Arabic voice simulator speaks volumes at GITEX

Speech Synthesis vendor the Acapela Group is unveiling the latest addition to its voice portfolio, Nizar — an Arabic voice version.

Tags: Acapela GroupUnited Arab Emirates
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Arabic voice simulator speaks volumes at GITEX The ‘IbnSina’ robot, an innovative use of Acapela’s Text-to-Speech.
By  ITP.net Staff Writer Published  October 20, 2009

Speech Synthesis vendor the Acapela Group is unveiling the latest addition to its voice portfolio, Nizar — an Arabic voice version.

Acapela’s ‘Text-to-Speech’ solution, also known as speech synthesis, transforms, in real time, any written text into words which are then automatically spoken aloud. Text-to-speech speaks in several languages, even with accents, and modulates the speed, pauses and tones of the spoken word, with male, female or children’s voices.

The latest addition, Nizar — perfect for the Middle East region and visitors to GITEX Technology Week — is ready to vocalise any content, whatever the targeted platform or the service. It can work on servers, Macs and PCs, mobile devices including the iPhone or web services. Software Development toolkits and API are also included in the Nizar package suite to the vocalisation demand of any end-user.

To reproduce each language naturally, Acapela selects a speaker, professional and native, to record a script which contains all possible sounds of the language. The speaker reads the sentences from the script.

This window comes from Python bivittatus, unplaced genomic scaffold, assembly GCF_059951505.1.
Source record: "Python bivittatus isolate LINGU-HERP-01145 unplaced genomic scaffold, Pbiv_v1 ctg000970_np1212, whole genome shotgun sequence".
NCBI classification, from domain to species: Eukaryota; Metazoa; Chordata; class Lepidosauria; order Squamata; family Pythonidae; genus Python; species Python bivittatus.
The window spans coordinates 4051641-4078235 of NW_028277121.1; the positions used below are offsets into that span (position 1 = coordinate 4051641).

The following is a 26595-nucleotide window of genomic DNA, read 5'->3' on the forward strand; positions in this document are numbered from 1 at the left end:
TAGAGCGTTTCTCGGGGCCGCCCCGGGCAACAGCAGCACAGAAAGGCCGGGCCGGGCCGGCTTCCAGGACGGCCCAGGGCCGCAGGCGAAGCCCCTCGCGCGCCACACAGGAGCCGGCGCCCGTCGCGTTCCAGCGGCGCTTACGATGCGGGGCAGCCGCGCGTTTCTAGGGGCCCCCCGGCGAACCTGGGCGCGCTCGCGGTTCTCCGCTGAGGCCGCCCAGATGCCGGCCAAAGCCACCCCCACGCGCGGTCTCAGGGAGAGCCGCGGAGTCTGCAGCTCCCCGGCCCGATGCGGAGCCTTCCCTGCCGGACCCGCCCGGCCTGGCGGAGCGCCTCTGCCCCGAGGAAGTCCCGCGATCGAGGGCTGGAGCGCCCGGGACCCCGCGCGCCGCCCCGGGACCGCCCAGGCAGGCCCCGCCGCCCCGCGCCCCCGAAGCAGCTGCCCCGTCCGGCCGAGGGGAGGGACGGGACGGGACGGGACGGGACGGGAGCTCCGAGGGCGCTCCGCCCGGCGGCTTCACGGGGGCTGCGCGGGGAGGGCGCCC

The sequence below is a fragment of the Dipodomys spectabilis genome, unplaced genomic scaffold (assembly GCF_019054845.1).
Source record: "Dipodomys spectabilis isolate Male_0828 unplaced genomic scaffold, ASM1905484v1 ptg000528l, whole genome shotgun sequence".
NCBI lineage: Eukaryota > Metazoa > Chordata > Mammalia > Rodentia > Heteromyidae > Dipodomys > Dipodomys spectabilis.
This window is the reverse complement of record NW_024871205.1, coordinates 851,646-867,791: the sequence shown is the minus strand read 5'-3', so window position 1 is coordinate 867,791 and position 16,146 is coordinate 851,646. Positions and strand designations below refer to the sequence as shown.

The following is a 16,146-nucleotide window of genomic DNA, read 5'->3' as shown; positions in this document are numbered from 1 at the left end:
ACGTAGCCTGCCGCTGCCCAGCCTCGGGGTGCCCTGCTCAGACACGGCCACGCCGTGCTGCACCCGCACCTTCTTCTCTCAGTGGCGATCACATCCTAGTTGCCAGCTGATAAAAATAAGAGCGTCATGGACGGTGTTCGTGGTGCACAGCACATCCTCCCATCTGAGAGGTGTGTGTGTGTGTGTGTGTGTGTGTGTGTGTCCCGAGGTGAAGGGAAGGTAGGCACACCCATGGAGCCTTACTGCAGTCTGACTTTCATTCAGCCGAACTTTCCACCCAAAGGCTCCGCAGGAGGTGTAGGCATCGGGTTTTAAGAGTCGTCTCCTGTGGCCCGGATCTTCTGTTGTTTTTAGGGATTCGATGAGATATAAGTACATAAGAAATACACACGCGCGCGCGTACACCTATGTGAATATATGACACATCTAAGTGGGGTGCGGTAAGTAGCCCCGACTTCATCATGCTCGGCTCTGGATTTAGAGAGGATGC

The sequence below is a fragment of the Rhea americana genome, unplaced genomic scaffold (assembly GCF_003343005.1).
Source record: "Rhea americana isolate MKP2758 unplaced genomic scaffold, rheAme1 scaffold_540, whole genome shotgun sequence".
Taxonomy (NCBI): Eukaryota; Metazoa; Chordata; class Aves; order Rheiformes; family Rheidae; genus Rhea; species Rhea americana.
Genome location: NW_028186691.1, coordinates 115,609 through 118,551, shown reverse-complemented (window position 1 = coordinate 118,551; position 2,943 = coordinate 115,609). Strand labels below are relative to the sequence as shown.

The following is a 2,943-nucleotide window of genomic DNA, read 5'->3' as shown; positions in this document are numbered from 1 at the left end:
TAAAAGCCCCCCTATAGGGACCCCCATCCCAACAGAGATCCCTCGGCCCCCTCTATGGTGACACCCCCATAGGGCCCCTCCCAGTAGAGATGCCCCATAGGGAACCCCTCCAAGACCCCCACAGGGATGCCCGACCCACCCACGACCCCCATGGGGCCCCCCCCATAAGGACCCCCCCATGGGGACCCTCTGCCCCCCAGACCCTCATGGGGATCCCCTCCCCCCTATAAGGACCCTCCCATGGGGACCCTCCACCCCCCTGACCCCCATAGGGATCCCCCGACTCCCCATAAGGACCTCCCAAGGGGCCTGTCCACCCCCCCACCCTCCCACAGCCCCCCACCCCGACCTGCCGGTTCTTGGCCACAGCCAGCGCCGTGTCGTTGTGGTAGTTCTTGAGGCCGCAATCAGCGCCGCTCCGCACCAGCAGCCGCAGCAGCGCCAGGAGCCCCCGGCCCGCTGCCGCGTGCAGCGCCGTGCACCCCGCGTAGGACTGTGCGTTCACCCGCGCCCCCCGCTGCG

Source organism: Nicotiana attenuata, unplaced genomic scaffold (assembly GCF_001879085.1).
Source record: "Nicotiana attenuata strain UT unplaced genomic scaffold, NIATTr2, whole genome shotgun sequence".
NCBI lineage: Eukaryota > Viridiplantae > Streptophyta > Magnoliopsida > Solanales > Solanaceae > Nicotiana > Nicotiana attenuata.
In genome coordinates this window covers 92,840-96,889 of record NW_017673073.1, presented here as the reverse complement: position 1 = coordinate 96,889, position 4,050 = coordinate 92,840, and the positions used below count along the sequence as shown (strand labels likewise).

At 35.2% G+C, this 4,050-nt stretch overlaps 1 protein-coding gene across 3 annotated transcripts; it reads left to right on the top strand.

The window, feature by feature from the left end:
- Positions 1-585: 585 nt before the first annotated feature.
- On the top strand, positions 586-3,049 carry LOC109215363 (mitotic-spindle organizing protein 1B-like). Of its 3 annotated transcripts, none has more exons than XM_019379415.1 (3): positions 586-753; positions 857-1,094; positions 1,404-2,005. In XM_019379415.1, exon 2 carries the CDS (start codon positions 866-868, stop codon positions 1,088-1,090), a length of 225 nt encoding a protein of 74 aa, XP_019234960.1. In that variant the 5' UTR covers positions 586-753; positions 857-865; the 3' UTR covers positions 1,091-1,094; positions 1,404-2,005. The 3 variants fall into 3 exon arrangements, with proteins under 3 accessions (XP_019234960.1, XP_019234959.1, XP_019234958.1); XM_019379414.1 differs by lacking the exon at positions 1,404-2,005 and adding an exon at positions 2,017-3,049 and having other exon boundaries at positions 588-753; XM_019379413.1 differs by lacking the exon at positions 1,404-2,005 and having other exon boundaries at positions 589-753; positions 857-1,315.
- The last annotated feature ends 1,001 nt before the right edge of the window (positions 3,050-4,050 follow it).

In the case of Nizar, in addition to the Arabic corpus, an English one has been improved to ensure the solution perfectly reads any content in English, from single words to whole texts, with the same voice. This, says the Acapela Group, is a real guarantee of comfort and easy listening for the end-user and a significant advantage and differentiator over other similar products in the market.

“You can integrate this in many areas, for instance we are working with telecoms companies to integrate this system for their automatic telephonic system,” explains Nawfal Tounsi, Sales Manager at the Acapela Group.

“We are working with GPS companies to integrate it on GPS systems, we are working with blind-aid groups which need text-speech access to use their computer, they need this to see. And we are working with mobile phone manufactures to have speech synthesis on their phones,” adds Tounsi.

 

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